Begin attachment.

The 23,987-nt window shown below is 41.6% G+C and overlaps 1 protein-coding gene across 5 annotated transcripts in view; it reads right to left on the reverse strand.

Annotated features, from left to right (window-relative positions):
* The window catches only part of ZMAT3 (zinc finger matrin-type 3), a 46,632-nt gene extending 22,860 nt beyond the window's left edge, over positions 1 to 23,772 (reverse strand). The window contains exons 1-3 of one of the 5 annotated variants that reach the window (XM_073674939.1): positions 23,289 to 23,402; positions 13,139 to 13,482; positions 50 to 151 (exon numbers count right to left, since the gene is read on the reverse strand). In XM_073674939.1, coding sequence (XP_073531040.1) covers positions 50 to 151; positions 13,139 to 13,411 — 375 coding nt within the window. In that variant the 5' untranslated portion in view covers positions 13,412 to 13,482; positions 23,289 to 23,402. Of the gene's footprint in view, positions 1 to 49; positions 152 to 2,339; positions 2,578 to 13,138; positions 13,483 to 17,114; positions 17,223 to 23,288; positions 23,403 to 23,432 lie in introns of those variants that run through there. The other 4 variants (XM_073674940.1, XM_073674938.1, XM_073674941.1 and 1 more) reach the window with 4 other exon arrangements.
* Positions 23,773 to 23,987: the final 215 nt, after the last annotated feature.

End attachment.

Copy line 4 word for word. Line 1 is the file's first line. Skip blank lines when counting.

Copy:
* Positions 23,773 to 23,987: the final 215 nt, after the last annotated feature.